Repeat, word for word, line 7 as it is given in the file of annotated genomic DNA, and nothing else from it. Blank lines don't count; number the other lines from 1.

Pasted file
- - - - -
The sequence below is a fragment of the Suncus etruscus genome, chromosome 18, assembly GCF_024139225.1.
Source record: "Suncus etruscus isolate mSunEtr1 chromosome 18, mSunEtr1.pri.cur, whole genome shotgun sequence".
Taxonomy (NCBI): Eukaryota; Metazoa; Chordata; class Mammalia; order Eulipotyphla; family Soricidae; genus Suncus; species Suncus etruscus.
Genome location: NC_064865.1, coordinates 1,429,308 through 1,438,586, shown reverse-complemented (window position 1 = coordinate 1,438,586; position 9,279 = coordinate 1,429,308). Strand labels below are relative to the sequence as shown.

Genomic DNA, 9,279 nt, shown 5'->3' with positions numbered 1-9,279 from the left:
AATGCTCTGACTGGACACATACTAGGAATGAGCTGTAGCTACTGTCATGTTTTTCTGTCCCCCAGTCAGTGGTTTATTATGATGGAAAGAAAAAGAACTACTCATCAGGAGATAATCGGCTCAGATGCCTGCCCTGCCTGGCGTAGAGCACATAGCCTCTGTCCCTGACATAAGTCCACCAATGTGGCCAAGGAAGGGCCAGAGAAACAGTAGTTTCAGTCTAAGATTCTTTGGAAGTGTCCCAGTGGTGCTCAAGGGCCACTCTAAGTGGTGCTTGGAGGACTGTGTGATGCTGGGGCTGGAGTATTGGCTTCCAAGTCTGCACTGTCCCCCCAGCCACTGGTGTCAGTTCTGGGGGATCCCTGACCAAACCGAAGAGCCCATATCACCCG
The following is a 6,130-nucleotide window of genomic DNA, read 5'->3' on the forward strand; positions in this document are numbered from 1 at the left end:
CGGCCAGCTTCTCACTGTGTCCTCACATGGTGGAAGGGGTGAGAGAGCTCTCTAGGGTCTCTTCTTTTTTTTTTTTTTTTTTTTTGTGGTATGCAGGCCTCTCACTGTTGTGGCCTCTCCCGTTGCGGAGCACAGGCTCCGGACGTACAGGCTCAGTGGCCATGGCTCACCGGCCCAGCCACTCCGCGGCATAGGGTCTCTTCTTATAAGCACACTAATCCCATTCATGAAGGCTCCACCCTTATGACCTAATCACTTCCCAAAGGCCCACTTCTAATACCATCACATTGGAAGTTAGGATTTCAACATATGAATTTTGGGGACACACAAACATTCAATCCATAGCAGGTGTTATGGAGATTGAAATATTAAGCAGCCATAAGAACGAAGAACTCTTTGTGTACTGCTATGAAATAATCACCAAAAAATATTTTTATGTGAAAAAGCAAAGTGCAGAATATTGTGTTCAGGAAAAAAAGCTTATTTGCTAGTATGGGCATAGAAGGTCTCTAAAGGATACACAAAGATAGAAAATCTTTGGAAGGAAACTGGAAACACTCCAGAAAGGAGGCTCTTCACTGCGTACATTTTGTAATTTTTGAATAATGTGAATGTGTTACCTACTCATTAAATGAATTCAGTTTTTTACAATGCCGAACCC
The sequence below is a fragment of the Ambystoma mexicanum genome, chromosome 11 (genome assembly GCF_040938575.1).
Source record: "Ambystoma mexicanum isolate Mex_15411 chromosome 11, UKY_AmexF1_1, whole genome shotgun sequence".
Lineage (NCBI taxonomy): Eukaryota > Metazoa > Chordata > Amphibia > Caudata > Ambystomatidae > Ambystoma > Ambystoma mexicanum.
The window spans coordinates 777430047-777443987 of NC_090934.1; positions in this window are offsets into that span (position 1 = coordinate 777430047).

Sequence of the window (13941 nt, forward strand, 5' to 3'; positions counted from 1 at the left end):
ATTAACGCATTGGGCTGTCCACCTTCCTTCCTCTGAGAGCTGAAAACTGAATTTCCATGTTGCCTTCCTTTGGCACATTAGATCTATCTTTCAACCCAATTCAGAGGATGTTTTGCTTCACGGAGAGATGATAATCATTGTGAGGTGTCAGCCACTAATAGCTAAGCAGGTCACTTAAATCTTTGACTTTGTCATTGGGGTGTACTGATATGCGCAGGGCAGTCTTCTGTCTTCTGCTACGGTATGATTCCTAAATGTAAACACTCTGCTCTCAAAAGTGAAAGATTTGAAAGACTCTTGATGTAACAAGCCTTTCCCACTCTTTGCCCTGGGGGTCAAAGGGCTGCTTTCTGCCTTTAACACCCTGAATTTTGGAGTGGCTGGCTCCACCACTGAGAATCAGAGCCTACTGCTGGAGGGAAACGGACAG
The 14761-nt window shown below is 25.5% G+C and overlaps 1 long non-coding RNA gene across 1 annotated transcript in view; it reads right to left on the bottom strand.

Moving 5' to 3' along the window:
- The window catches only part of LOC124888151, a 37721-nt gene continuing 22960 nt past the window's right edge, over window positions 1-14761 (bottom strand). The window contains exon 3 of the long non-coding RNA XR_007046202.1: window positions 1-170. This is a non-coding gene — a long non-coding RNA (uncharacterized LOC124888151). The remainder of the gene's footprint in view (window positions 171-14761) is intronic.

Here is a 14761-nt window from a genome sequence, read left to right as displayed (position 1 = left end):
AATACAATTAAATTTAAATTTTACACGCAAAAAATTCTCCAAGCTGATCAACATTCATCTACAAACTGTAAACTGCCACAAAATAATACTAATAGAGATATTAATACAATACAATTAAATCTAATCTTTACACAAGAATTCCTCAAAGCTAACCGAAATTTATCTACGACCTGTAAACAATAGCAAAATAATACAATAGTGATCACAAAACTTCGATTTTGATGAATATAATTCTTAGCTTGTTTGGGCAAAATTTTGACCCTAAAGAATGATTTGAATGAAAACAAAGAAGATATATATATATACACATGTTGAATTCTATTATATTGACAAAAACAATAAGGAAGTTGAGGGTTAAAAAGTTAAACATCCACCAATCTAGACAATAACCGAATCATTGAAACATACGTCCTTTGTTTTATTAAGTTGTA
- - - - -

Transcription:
The following is a 6,130-nucleotide window of genomic DNA, read 5'->3' on the forward strand; positions in this document are numbered from 1 at the left end: